The Government of Pakistan has asked a number of foreign funded aid organisations to shut down their operations within the country in a matter of 60 days. This decision came after the authorities decided to tighten control on foreign charities operating in the country. The concern of the government is legitimate – namely that unmonitored foreign funded aid groups can function as a front for foreign intervention – however, out rightly shutting down operations also has a negative impact on several sectors of the society.

Back in 2012, the foreign funded charity called Save the Children came under fire when an intelligence report linked them with Shakeel Afridi - the doctor who CIA used for searching for Al-Qaeda leader Bin Laden under the garb of vaccinating the population. Despite denying these allegations, the foreigners working were forced to leave Pakistan and the government, since then, started working on hardening its policies for monitoring international aid groups. Hence, the government wanting to create a better scrutiny and registration process is justified but that process must be transparent and those who get rejected must be able to make an appeal. The 10 foreign groups in this case have not been given any reason as to why their application was rejected, nor are they allowed a platform to make a case for their argument.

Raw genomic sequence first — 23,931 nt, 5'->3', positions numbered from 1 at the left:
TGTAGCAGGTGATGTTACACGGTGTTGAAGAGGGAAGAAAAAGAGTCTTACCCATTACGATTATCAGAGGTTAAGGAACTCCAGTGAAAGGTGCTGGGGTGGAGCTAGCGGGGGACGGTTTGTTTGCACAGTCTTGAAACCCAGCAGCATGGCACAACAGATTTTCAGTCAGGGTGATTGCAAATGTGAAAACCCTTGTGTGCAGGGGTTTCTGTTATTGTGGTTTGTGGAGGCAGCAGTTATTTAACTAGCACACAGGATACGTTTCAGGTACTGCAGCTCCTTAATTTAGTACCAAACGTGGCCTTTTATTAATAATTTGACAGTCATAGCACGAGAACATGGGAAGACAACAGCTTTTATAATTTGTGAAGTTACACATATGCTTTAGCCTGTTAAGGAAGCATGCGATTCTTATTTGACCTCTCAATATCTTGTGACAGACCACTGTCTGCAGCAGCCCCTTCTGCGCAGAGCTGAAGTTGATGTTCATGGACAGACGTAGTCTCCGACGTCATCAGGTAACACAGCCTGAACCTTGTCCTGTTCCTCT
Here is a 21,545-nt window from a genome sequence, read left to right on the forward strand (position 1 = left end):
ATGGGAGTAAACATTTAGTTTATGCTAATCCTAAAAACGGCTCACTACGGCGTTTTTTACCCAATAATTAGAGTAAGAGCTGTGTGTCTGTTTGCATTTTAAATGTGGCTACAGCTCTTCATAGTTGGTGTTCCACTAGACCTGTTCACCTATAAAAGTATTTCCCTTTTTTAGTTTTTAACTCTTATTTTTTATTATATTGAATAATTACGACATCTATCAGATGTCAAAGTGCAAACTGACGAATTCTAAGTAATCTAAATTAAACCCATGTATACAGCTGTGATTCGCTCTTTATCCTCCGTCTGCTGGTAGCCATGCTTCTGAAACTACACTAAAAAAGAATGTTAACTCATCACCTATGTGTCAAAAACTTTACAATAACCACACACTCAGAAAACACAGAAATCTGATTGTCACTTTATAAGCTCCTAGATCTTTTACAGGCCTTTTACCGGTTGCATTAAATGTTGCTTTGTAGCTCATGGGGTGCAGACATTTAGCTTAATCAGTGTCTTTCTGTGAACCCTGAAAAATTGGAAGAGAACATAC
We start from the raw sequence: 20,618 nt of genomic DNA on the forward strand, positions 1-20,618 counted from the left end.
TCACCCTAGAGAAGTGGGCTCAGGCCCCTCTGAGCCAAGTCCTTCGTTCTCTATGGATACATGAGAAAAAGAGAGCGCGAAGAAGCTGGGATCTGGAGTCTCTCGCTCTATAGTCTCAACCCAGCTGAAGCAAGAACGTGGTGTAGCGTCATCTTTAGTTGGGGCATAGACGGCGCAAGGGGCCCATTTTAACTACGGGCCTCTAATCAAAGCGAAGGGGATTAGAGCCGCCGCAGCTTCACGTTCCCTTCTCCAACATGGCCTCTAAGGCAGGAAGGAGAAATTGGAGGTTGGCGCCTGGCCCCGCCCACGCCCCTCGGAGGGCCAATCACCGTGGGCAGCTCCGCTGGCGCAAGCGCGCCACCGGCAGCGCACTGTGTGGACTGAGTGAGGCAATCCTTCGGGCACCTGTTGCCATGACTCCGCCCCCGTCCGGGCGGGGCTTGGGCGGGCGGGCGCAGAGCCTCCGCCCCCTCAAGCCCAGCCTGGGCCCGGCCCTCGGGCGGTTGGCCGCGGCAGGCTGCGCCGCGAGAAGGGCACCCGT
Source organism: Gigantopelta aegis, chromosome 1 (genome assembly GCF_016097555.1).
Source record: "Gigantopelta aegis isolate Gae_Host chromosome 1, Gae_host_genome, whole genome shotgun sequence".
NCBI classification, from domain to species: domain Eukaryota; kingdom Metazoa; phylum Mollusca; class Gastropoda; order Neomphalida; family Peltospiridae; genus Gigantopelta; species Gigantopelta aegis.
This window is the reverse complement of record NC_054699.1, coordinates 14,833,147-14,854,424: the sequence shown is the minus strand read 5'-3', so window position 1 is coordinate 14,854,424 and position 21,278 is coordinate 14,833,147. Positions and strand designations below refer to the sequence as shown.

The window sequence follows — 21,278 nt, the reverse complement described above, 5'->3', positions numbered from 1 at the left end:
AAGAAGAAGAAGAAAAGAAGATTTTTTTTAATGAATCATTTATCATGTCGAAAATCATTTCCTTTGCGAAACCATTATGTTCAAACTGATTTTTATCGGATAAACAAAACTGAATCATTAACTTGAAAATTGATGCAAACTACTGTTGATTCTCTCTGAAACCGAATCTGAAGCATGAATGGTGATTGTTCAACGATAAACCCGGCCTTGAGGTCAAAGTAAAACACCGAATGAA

This means that the government cannot reconsider its decision and this way, several organisations that have spent millions helping the Pakistani economy are left with no choice but to leave. And these millions have helped several Pakistanis on many fronts - from human rights, health care, small scale loans to even improving governmental functions. Taking out these organisations will push the progress back and leave that segment of the population entirely dependent on the government for help. Hence, the government due to the security purge must not sweep legitimate aid organisations with it, which is why we need an open and transparent process.